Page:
By Max Sullivan
Hampton Union, April 8, 2016
[The following article is courtesy of the Hampton Union and Seacoast Online.]
HAMPTON — Seventeen years ago, the Higgins family thought its restaurant the Old Salt might have been finished for good. That year, it burned down in one of Hampton Beach’s worst fires.
But on Wednesday, the Old Salt began preparations for its 30th anniversary in the parking lot of its current location on the corner of Route 1 and Exeter Road. The Higgins’ revealed a restored 1954 Chevrolet 3100 pickup truck it plans to raffle off, as well as the new Old Salt 30th Anniversary Lager, made special by Neighborhood Beer Co. in Exeter.
The truck, which has “Old Salt and Lamie’s Inn” painted on its doors, will be given away at the Old Salt’s tailgate party in its parking lot Oct. 22, the restaurant's actual anniversary. Tickets for the truck raffle will be given away with every Old Salt lager sold, as well as sold for $7. The beer is only available on tap at the restaurant.
The Higgins family and friends met outside the restaurant at 11 a.m. to unveil the truck and have a glass of the Old Salt lager.
Kathi Taylor, who co-owns the restaurant with her brothers Joe and Mike Higgins, said their mother Nancy would be proud to see them carry the business through three decades. Nancy, who died in 2007, opened the restaurant in 1986.
“My mom is looking down on us and saying, ‘What a great job,’” Taylor said. “We’re all still here, all still together going strong.”
The Old Salt was originally the name of a guest house rented by Nancy Higgins on J Street, which she opened in the 1970s. After about a decade of running rentals, Nancy was offered to buy the Corona House restaurant on K Street. She sold the house, bought the restaurant, changed the name to the Old Salt. Her children, Joe, Kathi and Mike, were co-owners from the start.
“We needed a job. We were all in the field," Joe Higgins said. "We figured rather than work for someone else, let’s buy the (Corona House) at the beach."
The Old Salt was a hit during the summer, serving breakfast, lunch and dinner to long lines of customers and providing live entertainment. Kids loved the restaurant’s two 235-gallon fish tanks, one saltwater, the other freshwater.
Then, in 1999, business came to a halt when a fire destroyed the restaurant, along with the Springfield Motel, Cecile’s Gift Shop, Lexie’s Pizzaria, Haven’s Café and six apartments. Two firefighters were injured in the blaze.
Selectman and former Hampton fire captain Rusty Bridle recalled the disaster. He rushed to the beach from the Statehouse in Concord that day where he was representing Hampton as a state representative.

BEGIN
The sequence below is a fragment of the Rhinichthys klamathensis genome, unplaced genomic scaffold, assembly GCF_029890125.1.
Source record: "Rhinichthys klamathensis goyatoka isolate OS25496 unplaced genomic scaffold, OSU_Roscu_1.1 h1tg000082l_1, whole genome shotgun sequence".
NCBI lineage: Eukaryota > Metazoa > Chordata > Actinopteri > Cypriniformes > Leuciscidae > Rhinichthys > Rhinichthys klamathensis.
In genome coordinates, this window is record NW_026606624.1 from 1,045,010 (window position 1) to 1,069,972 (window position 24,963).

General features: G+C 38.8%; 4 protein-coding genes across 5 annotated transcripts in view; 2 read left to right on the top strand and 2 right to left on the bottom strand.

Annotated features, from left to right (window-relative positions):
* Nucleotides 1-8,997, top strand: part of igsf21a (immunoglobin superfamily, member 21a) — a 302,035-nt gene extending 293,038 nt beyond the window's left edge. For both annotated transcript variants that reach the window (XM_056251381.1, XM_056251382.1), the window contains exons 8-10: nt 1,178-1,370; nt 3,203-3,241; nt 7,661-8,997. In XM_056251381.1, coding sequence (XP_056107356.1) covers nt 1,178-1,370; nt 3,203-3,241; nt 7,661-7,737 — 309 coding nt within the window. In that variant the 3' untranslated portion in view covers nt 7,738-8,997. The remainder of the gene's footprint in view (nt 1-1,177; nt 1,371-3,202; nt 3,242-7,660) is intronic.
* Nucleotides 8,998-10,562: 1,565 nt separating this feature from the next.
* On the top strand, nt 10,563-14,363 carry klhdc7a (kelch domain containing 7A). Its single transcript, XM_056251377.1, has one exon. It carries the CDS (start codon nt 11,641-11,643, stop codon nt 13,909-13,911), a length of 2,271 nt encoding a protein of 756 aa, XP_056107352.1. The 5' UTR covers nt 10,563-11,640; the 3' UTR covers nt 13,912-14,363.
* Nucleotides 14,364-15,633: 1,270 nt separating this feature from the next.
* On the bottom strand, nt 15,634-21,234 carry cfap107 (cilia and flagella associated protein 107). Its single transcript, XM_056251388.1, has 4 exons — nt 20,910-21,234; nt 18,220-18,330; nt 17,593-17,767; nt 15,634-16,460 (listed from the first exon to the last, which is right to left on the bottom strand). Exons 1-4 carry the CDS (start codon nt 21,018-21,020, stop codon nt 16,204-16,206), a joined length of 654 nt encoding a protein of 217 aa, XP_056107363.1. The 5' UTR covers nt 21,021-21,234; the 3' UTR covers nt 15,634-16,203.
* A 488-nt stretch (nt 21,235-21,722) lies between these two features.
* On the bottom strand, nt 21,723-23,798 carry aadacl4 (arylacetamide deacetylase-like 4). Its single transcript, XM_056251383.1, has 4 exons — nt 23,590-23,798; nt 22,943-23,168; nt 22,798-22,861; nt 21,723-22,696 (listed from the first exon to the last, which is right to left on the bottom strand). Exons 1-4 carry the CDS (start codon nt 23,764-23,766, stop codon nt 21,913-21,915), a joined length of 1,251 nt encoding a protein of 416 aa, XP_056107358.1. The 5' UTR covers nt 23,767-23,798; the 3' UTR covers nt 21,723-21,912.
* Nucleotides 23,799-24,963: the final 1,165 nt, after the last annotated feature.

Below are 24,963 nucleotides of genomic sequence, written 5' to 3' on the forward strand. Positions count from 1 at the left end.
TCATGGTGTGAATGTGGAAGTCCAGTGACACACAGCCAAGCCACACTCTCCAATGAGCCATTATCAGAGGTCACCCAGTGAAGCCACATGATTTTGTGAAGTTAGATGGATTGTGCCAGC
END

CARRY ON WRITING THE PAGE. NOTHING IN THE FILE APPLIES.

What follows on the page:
“There was still plenty to do when I got home,” Bridle said. “It was one of the biggest fires we had on Hampton Beach in a long time.”
Joe Higgins said he thought, “My life was over.”
“I didn’t know what I was going to do,” he said. “I didn’t know I was ever going to be here (at Lamie’s Inn).”
The Higgins family rebounded quickly. Two weeks after, they began operating the Whale’s Tale in the Hampton Beach Casino Complex. For the next two years, they ran that restaurant and considered building a new home for the Old Salt.
Building plans changed when Lamie’s Inn went up for sale. The Higgins family saw it as a perfect opportunity. It would allow for new business in the winter, which was a dead season for the Old Salt at Hampton Beach. The family purchased the building and opened the Old Salt at its current location in 2001.
Joe Higgins said the Old Salt deals and promotions for the restaurant’s 25th anniversary five years ago were a success. That year, they offered fish and chips for $2.50 from 2 to 5 p.m. on the 25th day of each month.
The Higgins’ hope the same will be the case for this year’s anniversary. Neighborhood founder Mike O’Donnell said the Old Salt beer is a German style lager that is light enough to appeal to most palates. Mike Higgins said the hope is the lager becomes the restaurant’s best selling beer.
Before grabbing a lager for himself, Joe Higgins said he’s proud the restaurant has lasted this long – even if he is a little surprised.
“I’d say 30 years is a lifetime pretty much," he said. "I don’t know where it’s gone."